Uneven bounce? Aussie skipper has an answer
Australia had a tough time dealing with the new ball in the match against the West Indies. This had little to do with the quality of bowling and more instead, because of the nature of the track. Aakash chopra comments.india Updated: Sep 27, 2009 00:33 IST
Australia had a tough time dealing with the new ball in the match against the West Indies. This had little to do with the quality of bowling and more instead, because of the nature of the track.
It made a second-string Windies attack look quite impressive. The ball hitting the gloves, body and the splice of the bat was a common sight. Australia managed to see through the new ball but must’ve sent up a prayer of thanks that they weren’t facing Fidel Edwards & Co on this particular track.
It wasn’t just the extra bounce that troubled the Aussies, it was, at times, even the lack of it. Basically, the track had uneven bounce. So that set me thinking on the ways you deal with tracks that offer variable bounce.
If the bounce is on the lower side, you can deal with it by getting onto the front foot and playing with a straight bat on almost every occasion. The only time a batsman struggles on such surfaces is when the ball is pitched very short, because the body and mind are conditioned to play a horizontal bat shot.
On pitches where the variable bounce is on the higher side, you prefer to wait on the back foot and play with a horizontal bat. But then, since it isn’t possible to play every ball off the back foot, your feet movement becomes crucial. Whenever the ball is slightly fuller, you must try to get to the pitch of the ball to negate the extra bounce but as Ponting and Paine realised, that isn’t exactly easy. There’s always an area, just short of a full length, where the body moves forward since it’s conditioned to do so but the mind tries to hold it back.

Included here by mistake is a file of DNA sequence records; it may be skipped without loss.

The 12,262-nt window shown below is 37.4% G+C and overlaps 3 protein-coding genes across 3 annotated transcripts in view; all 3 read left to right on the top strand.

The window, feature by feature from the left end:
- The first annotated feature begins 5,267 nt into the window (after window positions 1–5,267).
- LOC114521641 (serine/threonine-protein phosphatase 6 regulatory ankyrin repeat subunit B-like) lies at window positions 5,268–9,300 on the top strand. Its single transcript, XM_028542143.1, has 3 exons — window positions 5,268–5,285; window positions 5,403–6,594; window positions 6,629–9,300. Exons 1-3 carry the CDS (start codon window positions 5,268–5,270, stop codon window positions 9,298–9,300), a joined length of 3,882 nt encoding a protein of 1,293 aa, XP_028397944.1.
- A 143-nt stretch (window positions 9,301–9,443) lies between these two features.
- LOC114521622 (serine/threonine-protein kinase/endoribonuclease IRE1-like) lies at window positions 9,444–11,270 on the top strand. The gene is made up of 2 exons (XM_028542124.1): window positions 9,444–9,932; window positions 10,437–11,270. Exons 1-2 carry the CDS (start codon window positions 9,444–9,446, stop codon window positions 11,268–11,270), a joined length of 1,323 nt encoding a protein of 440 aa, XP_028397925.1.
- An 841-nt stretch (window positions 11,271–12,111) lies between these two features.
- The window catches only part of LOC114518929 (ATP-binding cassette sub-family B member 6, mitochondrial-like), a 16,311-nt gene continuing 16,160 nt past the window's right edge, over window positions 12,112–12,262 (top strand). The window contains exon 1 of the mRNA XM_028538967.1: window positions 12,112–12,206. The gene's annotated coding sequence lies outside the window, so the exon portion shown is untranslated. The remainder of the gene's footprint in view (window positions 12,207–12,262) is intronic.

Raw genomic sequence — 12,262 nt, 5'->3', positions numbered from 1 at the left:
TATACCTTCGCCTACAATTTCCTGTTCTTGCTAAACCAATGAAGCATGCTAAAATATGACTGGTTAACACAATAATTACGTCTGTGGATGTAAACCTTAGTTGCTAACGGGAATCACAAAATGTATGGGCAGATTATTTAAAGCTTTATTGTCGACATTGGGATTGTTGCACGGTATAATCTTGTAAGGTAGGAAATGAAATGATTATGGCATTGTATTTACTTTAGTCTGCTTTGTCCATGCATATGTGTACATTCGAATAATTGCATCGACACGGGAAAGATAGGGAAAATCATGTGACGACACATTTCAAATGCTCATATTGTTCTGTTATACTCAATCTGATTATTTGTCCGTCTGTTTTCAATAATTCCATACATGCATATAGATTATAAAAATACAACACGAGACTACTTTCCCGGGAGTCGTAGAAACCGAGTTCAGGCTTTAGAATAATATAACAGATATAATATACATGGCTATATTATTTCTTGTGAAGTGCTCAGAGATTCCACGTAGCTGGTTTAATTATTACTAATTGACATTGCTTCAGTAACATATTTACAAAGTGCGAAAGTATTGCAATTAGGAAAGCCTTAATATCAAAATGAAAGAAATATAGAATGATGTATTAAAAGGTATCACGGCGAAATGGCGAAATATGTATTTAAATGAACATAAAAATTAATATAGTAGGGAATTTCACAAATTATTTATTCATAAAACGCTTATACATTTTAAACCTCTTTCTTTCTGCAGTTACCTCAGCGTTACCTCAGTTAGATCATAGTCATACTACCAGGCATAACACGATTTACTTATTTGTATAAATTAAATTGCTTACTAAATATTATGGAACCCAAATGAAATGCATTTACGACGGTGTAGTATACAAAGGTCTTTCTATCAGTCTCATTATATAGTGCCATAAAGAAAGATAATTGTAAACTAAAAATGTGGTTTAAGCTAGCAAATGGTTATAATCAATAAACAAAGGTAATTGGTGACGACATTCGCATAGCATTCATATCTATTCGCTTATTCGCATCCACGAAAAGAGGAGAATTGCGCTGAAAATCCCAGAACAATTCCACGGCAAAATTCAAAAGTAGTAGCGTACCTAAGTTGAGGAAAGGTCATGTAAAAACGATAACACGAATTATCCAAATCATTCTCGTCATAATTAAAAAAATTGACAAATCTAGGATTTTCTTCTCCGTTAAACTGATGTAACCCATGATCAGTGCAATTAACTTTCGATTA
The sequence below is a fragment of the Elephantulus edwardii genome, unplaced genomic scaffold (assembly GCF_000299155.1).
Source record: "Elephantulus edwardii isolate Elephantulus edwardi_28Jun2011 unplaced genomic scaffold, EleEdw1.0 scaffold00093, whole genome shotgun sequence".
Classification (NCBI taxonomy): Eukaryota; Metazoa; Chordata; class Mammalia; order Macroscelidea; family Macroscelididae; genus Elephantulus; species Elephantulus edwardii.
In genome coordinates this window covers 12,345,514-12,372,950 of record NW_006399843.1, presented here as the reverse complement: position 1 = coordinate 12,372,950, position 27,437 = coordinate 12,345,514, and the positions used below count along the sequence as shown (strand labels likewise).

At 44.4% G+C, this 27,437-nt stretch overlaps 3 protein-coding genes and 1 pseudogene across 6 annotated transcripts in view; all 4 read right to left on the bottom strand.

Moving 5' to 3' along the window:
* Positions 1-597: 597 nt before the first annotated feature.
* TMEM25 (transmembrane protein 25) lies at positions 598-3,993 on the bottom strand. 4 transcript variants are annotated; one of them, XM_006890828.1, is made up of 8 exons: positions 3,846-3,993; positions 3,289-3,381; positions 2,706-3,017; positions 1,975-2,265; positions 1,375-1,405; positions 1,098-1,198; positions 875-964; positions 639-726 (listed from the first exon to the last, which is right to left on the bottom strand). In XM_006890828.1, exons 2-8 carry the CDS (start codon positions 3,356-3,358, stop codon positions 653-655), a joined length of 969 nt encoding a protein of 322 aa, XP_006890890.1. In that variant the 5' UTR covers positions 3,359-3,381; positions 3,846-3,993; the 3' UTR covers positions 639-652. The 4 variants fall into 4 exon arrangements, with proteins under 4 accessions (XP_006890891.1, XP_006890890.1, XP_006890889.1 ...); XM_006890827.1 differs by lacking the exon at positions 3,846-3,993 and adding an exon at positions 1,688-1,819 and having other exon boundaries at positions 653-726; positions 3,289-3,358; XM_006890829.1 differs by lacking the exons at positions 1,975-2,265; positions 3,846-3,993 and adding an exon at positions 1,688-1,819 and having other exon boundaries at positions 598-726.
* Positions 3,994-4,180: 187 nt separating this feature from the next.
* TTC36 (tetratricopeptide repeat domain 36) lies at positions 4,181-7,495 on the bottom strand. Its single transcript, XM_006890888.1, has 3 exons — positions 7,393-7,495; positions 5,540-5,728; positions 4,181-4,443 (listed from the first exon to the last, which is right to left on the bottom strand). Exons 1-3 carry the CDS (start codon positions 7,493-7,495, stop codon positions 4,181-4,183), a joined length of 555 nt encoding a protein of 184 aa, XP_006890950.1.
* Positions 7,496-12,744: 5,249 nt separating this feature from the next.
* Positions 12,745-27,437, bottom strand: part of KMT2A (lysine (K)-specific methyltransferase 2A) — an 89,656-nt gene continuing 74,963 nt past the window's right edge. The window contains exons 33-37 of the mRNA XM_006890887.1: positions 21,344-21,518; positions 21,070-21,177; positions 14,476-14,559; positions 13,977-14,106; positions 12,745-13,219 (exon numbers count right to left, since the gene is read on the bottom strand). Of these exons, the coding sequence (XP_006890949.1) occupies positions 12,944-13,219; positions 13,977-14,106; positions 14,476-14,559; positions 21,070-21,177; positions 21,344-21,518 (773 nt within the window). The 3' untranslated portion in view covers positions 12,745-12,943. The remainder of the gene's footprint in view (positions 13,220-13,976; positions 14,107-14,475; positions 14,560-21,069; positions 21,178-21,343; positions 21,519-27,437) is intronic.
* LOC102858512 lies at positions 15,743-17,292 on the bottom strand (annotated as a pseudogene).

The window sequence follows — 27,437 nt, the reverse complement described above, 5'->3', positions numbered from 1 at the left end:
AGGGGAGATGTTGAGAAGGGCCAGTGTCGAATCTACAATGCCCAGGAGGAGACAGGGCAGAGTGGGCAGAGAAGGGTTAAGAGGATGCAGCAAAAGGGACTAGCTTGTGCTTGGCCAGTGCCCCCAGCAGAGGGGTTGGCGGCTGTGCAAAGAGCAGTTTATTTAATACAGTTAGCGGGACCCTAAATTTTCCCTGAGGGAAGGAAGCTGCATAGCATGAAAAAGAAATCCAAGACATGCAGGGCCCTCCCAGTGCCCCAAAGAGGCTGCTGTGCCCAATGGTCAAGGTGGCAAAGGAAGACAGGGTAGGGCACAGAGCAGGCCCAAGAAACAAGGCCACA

On such surfaces, balls pitched up are areas of concern. So the batsman’s endeavor is to make the bowler bowl shorter at him and hence you’ll see them throwing their bat at everything, trying to hit out of the park whenever the ball is pitched up, to discourage the bowler from bowling fuller. But the Wanderers was a different track, one where the ball not only bounced higher than expected but also stayed low quite often, making batting a painful task (quite literally!).
Good form and a bit of luck are both imperatives in these conditions. You also have to forget, however difficult that might be, what happened on the previous ball because you tend to avoid getting onto the front foot on the ball after you’re hit on the gloves. The feet movement need to be decisive and the shot selection a little brave.
Ponting, even after getting hit on the hands and body a few times, had a long stride every time the ball pitched up. He showed great judgment of length as he cut and pulled the moment the ball was short enough to play with the horizontal bat. Again, he showed why he’s considered one of the world’s best batsmen but this time it was by mastering conditions rather than the opposition.